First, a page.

The lives of Renzo Bonfiglioli

Written by  Marco Dorigatti

The multifaceted figure of a leading light of Jewish Ferrara in the twentieth centuryThe Front of the Orlando Furioso by Ludovico Ariosto in the rare edition of 1516 also owned Renzo Bonfiglioli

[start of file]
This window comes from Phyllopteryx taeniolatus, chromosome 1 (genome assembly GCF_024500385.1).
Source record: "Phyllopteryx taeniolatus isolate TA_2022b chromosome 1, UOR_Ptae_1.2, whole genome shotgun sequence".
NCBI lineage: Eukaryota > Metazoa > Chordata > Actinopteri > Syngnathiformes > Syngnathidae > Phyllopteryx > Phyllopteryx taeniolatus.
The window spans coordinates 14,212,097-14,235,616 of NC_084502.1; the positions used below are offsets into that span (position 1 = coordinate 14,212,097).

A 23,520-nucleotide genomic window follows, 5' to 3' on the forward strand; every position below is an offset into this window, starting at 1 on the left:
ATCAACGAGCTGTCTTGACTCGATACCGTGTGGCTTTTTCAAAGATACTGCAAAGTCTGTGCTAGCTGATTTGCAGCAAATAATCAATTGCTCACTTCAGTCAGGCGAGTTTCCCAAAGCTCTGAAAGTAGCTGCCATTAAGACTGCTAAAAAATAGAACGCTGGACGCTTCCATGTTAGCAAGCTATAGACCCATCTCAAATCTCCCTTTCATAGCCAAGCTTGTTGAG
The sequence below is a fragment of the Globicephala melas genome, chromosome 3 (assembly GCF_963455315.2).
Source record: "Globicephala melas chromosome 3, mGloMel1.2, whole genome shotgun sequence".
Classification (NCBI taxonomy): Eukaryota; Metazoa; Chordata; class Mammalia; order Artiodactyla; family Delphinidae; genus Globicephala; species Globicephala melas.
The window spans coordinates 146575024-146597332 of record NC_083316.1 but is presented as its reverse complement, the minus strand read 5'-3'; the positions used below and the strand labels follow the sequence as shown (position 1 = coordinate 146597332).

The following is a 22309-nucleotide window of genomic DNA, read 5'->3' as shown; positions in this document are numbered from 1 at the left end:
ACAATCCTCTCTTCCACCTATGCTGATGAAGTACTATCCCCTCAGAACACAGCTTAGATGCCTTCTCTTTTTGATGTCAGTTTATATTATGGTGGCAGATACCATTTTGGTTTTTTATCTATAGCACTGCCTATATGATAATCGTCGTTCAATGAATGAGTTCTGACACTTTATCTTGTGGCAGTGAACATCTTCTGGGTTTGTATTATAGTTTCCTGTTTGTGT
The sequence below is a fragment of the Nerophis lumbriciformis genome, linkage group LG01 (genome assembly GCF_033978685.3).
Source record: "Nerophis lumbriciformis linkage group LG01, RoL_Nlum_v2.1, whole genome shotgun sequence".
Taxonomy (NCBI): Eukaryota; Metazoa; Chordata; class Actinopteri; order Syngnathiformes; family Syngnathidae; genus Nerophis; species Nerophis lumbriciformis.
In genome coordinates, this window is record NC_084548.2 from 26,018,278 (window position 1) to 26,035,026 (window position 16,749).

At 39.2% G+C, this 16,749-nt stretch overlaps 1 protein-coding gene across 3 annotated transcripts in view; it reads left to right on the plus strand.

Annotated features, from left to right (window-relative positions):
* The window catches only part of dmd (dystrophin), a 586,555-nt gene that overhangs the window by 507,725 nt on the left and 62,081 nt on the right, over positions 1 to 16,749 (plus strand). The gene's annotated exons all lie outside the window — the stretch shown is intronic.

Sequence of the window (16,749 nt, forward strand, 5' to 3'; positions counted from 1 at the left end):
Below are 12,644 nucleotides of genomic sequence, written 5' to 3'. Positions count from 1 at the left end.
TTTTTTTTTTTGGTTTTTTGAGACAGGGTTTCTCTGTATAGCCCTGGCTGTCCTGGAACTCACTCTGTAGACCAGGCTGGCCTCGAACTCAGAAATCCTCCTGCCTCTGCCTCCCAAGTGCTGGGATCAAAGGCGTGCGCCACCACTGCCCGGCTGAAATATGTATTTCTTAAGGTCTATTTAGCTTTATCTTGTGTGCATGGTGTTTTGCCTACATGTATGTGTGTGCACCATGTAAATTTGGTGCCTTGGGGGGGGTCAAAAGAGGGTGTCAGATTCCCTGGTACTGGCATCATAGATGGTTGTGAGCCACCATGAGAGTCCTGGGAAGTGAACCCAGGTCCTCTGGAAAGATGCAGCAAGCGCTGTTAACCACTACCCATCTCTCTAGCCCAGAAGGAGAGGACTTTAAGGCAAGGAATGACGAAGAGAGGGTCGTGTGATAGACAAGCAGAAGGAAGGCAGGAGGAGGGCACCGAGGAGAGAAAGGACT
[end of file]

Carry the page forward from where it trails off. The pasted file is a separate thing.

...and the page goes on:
A Ferrara man, descendent of an old Jewish family. A confirmed anti-fascist leading to his internment in a camp for political dissidents. In the post-war period, following the Holocaust and the racial persecution that affected his entire family, defender of damaged Jewish dignity, and promoter of pacifist ideals inspired by resistance values. But at the same time, an ardent book-lover and creator of a peerless book collection. Additionally, a refined music enthusiast and indefatigable organiser of legendary musical events. Various interests, a multitude of activities, parallel existences. However the passion that inspired Renzo Bonfiglioli, guided him and gave sense to his life - or perhaps lives - was unique. He was a member of that affable and industrious Jewish Ferrara community that was brutally wiped out, and then restored to collective memory and consciousness by the poignant evocation of its leading poet, Giorgio Bassani. Actually, even more, if it is true that the story of the Bonfiglioli family intersects with the story of the Finzi-Contini family, and partly identifies with it, or its real equivalent. Renzo was the firstbornRenzo Bonfiglioli son of Giacomo Bonfiglioli (1864-1941) and Maria Sacerdoti (1874-1940) and was born in Ferrara on 17 March 1904. Having completed the Ariosto secondary school, he enrolled in the political science faculty in Florence. This was towards the beginning of a dark period in Italy, and he was enlightened by intellectuals like Gaetano Salvemini, Carlo and Nello Rosselli and others, who strengthened his antifascist ideals, drawing him out of his "taciturn, withdrawn" self (as he is described by Bruno Pincherle in Testimonianze su Renzo Bonfiglioli [memories of Renzo Bonfiglioli]. He remained a staunch antifascist for the rest of his life. After graduating with Piero Calamandrei and having taken a second degree in law, he would have liked to embark on a diplomatic career. This was soon made impossible for people like him who were both Jewish and government opponents. However, since he was well-off and owned property, he would have been able to enjoy a comfortable, care-free life, without having to rely on stable employment. In fact the administration of his properties gave him the time to devote to his dearest interests and to travel a lot - and at this point we should change location to introduce another important character to the story. It was while taking a trip to London in the summer of 1926, or possibly 1927-1928, that an Italian acquaintance of his told him that there was a young lady from a good family in the area, another Jew from Ferrara. Upon learning this, Renzo, dressed impeccably with that sharp sense of style that marked him out, went to visit the town of Aldershot in Surrey, southwest of London. The girl was the guest of an English family and was there to learn English. This would definitelyRenzo Bonfiglioli   (right) during his confinement in Urbisaglia, with Mario Pincherle   (center). have been unusual for Italian girls at the time, but not for Jewish families according to Ida who is now an old lady. In fact it would have been encouraged. At the time she was just a little over 20, slim, with dark hair and an open, penetrating gaze. She had also developed an enthusiasm for tennis while she was in England, and in fact it was a very popular sport in her family. And so, after having taken her to various fashionable places, Renzo decided to take her to see some tennis at Wimbledon. Ida was impressed, and even though it didn't seem that he was, at least not immediately, she managed to instil some enthusiasm in him, albeit of the sporting type. In any case it was something they had in common, but soon they had much more than tennis in common once they returned to Ferrara. They got married there in 1930, followed by a honeymoon in the Hague in Holland. At the time, their life was very happy. Ida Ascoli Magrini was born in Graz in Austria on 31 December 1906. Her father, Giulio Ascoli, was a Jewish doctor who often had to move due to his job. He died very young, and is still remembered today for having established a professional nursing school in Trieste in 1910. The nursing school still bears his name. Her mother Isa Magrini, was born in Ferrara on 3 December 1876, and was deported toRenzo Bonfiglioli and  his wife Ida in the cloister of St. Anne. Germany along with her brother, Silvio Magrini and his wife Albertina Bassani. Arrested in 1943, the couple was interned in the Fossoli camp, and from there deported to Buchenwald. On the other hand, Isa, the sister of Silvio, was stopped at Cannobio as she prepared to cross the border to Switzerland on 8 March 1944. After she too had passed through Fossoli, she was transported to Auschwitz where she was killed upon her arrival on 4 April 1944. The parents of Silvio and Isa were called Mosè and Fausta Artom, names which speak for themselves in recalling their association with Il giardino dei Finzi-Contini [The garden of the Finzi-Continis] by Bassani, where they actually appear as themselves. Or rather, it was Silvio Finzi-Magrini's family that the unforgettable figures of the Finzi-Continis were based on. In an interview given to the Resto del Carlino newspaper just before he died, Giorgio Bassani let out a secret that he had kept for years "I was inspired by the family of my former Professor Magrini". Silvio Magrini can consider himself to be the inspiration behind the character in Bassani's book. He was just as fascinating in real life as his fictional representation, Professor Ermanno. After graduating in mathematical, physical and natural sciences in Bologna in 1905, he became a qualified university teacher of experimental physics there, but was removed following implementation of the racial laws on 5 September 1938. Since his university career was stymied, he spent the last five years of his life, unaware of his fate, with his wife Albertina (Olga in the story) in his Ferrara home in number 76, Via Borgo dei Leoni, where he looked out onto the garden every so oftenOf Renzo Bonfiglioli’s  restless and passionate collecting,the family still guards a part do the  ancent coppers collection, and part of the Uran glass collection. after having spent long hours at the library. In addition to the garden, Magrini's house also had its own tennis court (one of the oldest in Ferrara). This was the tennis court that Bassani played on following the racial bans in that fateful September 1938, as he could no longer play at the Marfisa Tennis Club (the "Eleonora d'Este Tennis Club" in the book ). But let's get back to the Bonfiglioli couple. They had a daughter Dori in 1931 and a son Geri (registered as Gerio) in 1935. Since the apartment they had been living in near the castle began to feel tight, Renzo bought a building in Via Palestro 70, parallel to Via Borgo dei Leoni, and the family moved there in 1937. This would be the Bonfigliolis' "magna domus": a 16th century building with an impressive staircase leading up to the entrance hall with coffered ceilings and polychromatic decorations. They slowly furnished it with period furniture, including unique, exquisitely-made pieces. However, even though this house could have been a museum, it was actually full of life and was always very lively, with the dogs and children running around everywhere. But the storm was fast approaching. In 1938, little Dori was not allowed to go to the state school, and Geri couldn't either when his turn came. And that was only the beginning. The racial persecution was followed by political persecution. Renzo Bonfiglioli's antifascist stance, his long militancy in the ranks of the democratic left, and his refusal to become a member of the P.N.F. did not go unnoticed by the state police who had already noted him as a "Jewish antifascist to be interned in the case of war". On the evening of 11 June 1940, two agents from the political squad of the Ferrara police headquarters knocked on the door. He went to answer. He listened to the reasons behind his arrest and as he left he said "I'll be back soon" to his wife. In actual fact Renzo Bonfiglioli wouldn't go back home for another 14 months, spending the interim period in the Urbisaglia concentration camp in the Fiastra Abbey in the province of Macerata. In actual fact the place was more sanatorium than concentration camp: a villa surrounded by a large fenced off park where they could walk freely. The cooking was acceptable, they could be visited byOf Renzo Bonfiglioli’s     restless and passionate collecting,the family still guards a part do    the  ancent coppers collection, and part of the Uran glass  collection. relations and could even get out for a while, but only if strictly necessary and under supervision. Renzo met a friend from his university days here, a doctor from Trieste called Bruno Pincherle who was a fellow Jewish antifascist. Pincherle had a great interest: he was a bibliophile and collected rare editions. Since surveillance was limited and inefficient in this place of imprisonment, he was even able to have sales catalogues sent to him by various antique book dealers. His friend was intrigued by this. After having started with works on Ferrara history, Renzo immediately discovered what would become his overriding interest as a collector: Ariostean works. Over time his collection extended to include other sectors such as original editions of Italian nineteenth century books, still not very much requested even though rare. Renzo pursued this with a passion that only another collector could understand. He filled entire iron boxes with these volumes, hidden (not without risk) in the attic of where he was staying. But in the end he got sick and had to be transferred to hospital in Bologna. His wife Ida had to go and collect those precious volumes. In the Spring of 1944, there was a fatal closing of the circle around the Jews. The only option left to Renzo Bonfiglioli was to escape to Switzerland with his entire family, well aware of the dangers involved in that trip that had cost Ida's mother and many others so dearly. Once in Switzerland, Renzo settled in Geneva, and stayed there until JulyOf Renzo Bonfiglioli’s     restless and passionate collecting,the family still guards a part do    the  ancent coppers collection, and part of the Uran glass  collection. 1945. He led a cultured life, as was his wont, and met up with other antifascists and intellectuals who had also sought refuge there. Once the war was over, the Bonfigliolis returned to Ferrara and found their house plundered and half destroyed, with their beautiful furniture stolen. However, Renzo didn't get discouraged, and in fact took advantage of the situation to replace the missing pieces with even more refined furniture. He was always on the lookout for beautiful items and started new collections. But this was just the private side of the man who, by now, was considered to be the spokesperson of persecuted people, even at a national level. The C.L.N. charged him with reorganising the scattered communities and soon he became advisor and chairman of the Union of Israeli-Italian Communities, and then deputy chairman and chairman of the Zionist Italian Federation between 1963 and the last day of his life. One of his great interests was music, and he contributed much to the local music scene. Even though the musical institutions were still paralysed and the physical structures damaged by bombing in the initial post-war period, Bonfiglioli, at the head of a group of Ferrara people,Of Renzo Bonfiglioli’s  restless and passionate collecting,the family still guards a part do the  ancent coppers collection, and part of the Uran glass collection. including Doctor Giuseppe Minerbi, the lawyer Ireneo Farneti and the teacher Benedetto Ghiglia, founded the Ferrara Concert Society. It existed between 1946 and 1955 and re-established regular musical activity, promoting a series of concerts which were destined to be remembered as unforgettable. Of course Bonfiglioli did not neglect his great book-collecting interest in the post-war period either and he continued to pursue it with tenacity and insight, often in the company of his friend Pincherle who had become his teacher. To the extent that by the 1950s, the Bonfiglioli collection could already boast a first edition of Ariosto's 1516 edition of Orlando furioso [The frenzy of Orlando] (only 12 copies of which are known to exist), the very rare 1521 edition (only 4 of which exist) and two 1532 editions (25 of which exist). He was therefore the first, and to date the only collector that managed to obtain all three original editions of the Ariosto poem. AndRenzo Bonfiglioli and  his nephew Ariel. this was not all, since in addition to the extremely rare prints of Zoppino – 187 against the 14 of Ariosto - Bonfiglioli even owned a hand-written manuscript of an entire Dialogo [Dialogue] by Tasso, a first edition of the Poetica [Poetics] by Trissino annotated by Tasso, and a first edition of Teseide [Teseida] by Boccaccio printed in Ferrara in 1475. In addition, unlike many other collectors, Bonfiglioli did not hoard his collection; on the contrary, he made it available for use in public libraries. This was the case of the repatriation to Ferrara of the bible known as the Savonarola bible, or the Biblia latina [Latin bible] (Venice, Nicolaus Jenson, 1476) in 1960, heavily annotated by the Dominican monk during his trip to the monastery of Santa Maria degli Angeli in Ferrara between 1479 and 1482. He also obtained other Ariosto memorabilia in 1955 - the manuscript of Gerusalemme liberata [Jerusalem delivered] recopied by Orazio Ariosto, greatgrandson of the poet, and decorated with the splendid drawings of the Ferrara native, Domenico Mona. Renzo Bonfiglioli died in Ferrara after a long illness on 24 November 1963. He was 59. As fate would have it, the Bonfiglioli Library was sold by his heirs to a Milan-based antique dealer towards the end of the seventies, andThe Bible belonged to    Girolamo Savonarola, printed in Venice by Nicolaus Jenson in 1476, was    donated to the Biblioteca Comunale Ariostea thanks to the interest of    Renzo Bonfiglioli. then dispersed. The only thing that remains today is the memory and the regret at having lost it and that no Ferrara institution bought it. After a short while the "magna domus" was sold, renovated and turned into a luxury hotel. The woman who accompanied him throughout his life also accompanied him afterwards, spending the long evenings of her widowhood compiling a small catalogue of that renowned library. Today Ida Ascoli Magrini is 102. She will be 103 on 31 December next. The many travails of life have not even remotely affected her Ferrara-related, open, good-nature.